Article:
After January (the winter holiday) the girls behaved quite badly, which was beginning to disrupt the group, and so Mrs Manju Metha, Sambhali’s Project Co-ordinator and Mr. Virendra Singh explained to the girls how to behave,  and everything settled down again. They asked that all the staff and volunteers to spend half an hour every day, teaching the girls good behaviour.

Pankaj, Rekha and Vishnu are starting to read English. The girls reading in the 3rd Standard are reading English and are good at Maths. All of the girls have great results at school and have good grades. Asu is one of the best ones reading and drawing. Next year they will put her in 5th Standard class, instead of 4th because she is so good.  Samta is doing her best writing now.

All of the girls have received a follow-up session on Sambhali’s No Bad Touch Workshop by our Sambhali NBT Project team, regarding awareness about Child Sexual Abuse.  On 24 March all the girls had inoculation against hepatitis. The Boarding home have changed the arrangements and so now the girls eat downstairs on a long table, where they have more space.

In April, as the girls had their exams during this month, we did more studying and teaching with them than normal. While Vimlesh has been working a lot with the older girls, the volunteers took more care of the younger ones. Grade 3 and 4 had to learn different passages out of their books: some they had to be able to write, others they had to read well or know by heart.

Apart from this, there have been lessons when the older girls (starting from 5th grade) had been taught and repeated the tenses (with Vimlesh and a volunteer). In addition, Vimlesh taught them spelling of different words and checked if they could remember one day later. They also learned spelling in a game.

Anu was struggling with English, so we had some extra reading and writing lessons and we are encouraging her to speak English as much as possible so she can gain confidence in her abilities. Pushpa is struggling a lot. While she is able to say the necessary things in English, it is really difficult for her to write or read. She needs more help with English and she is motivated to learn. Rekha’s spoken English is good enough to be able to talk to her and have a conversation but needs more help from the volunteers to help her write English. Priya seems to do very well and understands fast, if she gets taught something new. Two girls had a lot of problems reading Hindi, so Vimlesh was helping them and taught them how to read with great success. She also taught them strategies how they can learn best.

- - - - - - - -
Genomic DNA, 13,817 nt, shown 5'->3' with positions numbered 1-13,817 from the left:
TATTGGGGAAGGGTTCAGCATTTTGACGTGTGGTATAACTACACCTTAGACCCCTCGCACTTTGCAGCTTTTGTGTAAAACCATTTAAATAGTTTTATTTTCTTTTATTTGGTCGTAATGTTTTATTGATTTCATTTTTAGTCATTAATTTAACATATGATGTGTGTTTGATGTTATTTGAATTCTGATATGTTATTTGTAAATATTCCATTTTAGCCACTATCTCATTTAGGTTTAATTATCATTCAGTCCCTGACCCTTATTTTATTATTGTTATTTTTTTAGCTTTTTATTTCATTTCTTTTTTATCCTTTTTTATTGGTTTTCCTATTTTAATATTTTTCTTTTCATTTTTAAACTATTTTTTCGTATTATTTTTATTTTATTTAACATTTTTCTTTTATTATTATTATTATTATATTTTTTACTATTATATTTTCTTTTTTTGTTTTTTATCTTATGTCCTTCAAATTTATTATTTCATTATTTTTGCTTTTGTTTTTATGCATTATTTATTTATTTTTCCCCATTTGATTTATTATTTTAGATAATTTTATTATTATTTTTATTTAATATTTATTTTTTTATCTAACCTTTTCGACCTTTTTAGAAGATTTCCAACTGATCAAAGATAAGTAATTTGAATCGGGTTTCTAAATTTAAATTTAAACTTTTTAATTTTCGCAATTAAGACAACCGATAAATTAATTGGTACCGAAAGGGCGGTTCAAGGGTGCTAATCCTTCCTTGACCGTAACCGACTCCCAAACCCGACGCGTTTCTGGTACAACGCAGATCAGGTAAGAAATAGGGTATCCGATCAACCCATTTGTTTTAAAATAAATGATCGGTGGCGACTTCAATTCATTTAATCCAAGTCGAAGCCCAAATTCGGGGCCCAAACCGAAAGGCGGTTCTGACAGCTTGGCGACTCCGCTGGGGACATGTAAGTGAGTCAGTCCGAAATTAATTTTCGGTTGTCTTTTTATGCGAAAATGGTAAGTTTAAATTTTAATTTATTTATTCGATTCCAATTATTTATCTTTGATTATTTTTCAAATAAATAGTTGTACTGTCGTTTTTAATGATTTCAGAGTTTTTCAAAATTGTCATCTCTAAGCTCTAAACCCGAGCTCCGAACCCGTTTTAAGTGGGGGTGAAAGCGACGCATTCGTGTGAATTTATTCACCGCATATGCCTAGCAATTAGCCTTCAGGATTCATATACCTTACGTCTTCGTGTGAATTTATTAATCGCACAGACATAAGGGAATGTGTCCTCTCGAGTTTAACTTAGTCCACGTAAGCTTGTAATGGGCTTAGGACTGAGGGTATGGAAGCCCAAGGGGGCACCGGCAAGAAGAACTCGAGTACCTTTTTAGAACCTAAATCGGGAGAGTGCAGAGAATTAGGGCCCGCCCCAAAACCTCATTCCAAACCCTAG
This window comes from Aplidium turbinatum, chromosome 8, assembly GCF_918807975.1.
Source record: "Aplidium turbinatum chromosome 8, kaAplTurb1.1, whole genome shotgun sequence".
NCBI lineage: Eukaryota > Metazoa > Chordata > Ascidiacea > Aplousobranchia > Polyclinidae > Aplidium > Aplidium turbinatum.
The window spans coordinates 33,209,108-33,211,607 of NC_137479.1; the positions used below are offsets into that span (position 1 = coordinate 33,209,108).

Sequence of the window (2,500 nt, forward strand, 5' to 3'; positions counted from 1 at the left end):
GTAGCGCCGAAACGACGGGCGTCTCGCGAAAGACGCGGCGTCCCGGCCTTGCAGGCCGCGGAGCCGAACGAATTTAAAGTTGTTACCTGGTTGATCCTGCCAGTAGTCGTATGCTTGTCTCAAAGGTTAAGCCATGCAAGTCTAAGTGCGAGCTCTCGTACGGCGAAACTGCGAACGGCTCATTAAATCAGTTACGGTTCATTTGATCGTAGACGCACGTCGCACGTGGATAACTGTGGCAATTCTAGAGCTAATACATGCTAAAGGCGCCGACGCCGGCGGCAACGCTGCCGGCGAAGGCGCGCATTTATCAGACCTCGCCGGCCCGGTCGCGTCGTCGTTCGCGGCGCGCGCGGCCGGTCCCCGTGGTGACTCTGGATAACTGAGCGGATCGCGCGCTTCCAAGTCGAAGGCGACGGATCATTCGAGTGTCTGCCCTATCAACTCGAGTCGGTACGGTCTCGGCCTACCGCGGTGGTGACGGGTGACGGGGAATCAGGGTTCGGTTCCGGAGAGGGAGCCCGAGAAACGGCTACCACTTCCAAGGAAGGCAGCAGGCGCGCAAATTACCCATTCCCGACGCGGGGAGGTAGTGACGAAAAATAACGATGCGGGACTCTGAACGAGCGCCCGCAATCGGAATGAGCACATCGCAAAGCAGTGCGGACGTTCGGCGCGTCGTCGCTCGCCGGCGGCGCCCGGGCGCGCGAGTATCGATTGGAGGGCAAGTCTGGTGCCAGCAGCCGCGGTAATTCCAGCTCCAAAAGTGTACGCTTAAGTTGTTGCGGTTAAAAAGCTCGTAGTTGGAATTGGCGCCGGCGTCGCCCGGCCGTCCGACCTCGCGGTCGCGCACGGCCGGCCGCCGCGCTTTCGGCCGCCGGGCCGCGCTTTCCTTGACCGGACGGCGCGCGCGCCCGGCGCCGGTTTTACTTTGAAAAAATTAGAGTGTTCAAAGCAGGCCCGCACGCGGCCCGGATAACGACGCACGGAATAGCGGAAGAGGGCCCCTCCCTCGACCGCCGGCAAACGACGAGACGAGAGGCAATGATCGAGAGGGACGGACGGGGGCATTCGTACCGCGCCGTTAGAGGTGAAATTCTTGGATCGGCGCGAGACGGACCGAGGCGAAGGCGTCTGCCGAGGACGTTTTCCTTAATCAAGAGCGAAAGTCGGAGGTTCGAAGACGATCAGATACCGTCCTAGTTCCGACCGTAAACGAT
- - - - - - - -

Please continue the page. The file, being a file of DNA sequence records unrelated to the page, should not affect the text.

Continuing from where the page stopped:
Nirmala, the housemother, taught the girls how to pronounce the vowels and helped them in reading Hindi. She also assisted the older girls in social studies and environmental studies as well as in science and moral science. Nirmla explained to them the stories they have read in school and discussed the moral of it.

In Maths, Vimlesh has taught them fractions (how to add and subtract them). Also the smaller girls (1st to 4th grade) were taught how to multiply, divide, add and subtract. All of the girls had to learn tables and a competition was created to check who can learn them the fastest. A few girls were able to do them up to 20 easily. The older girls (6th to 8th grade) were taught areas and parameters of squares and rectangles. The same topics that Vimlesh has been teaching during the afternoon, Nirmla repeated after Vimlesh and the volunteers have left. She practised Addition and Subtraction with the girls.

Just a few days before the end of the month, two new girls joined the boarding home (Alfisa and Nosil). They adapted very well within a few days and seem to be well and comfortable. The other girls take good care of them.

 

 

Group photo with Nirmala
Group photo with Nirmala
Homework tutorial
Homework tutorial
Sangeeta
Sangeeta
Helping with homework
Helping with homework
Studying
Studying
skipping games
skipping games

donate now:

Make a monthly recurring donation on your credit card. You can cancel at any time.
Make a donation in honor or memory of:
What kind of card would you like to send?
How much would you like to donate?
  • $15
    give
  • $30
    give
  • $85
    give
  • $100
    give
  • $115
    give
  • $150
    give
  • $250
    give
  • $300
    give
  • $15
    each month
    give
  • $30
    each month
    give
  • $85
    each month
    give
  • $100
    each month
    give
  • $115
    each month
    give
  • $150
    each month
    give
  • $250
    each month
    give
  • $300
    each month
    give
  • $
    give
gift Make this donation a gift, in honor of, or in memory of someone?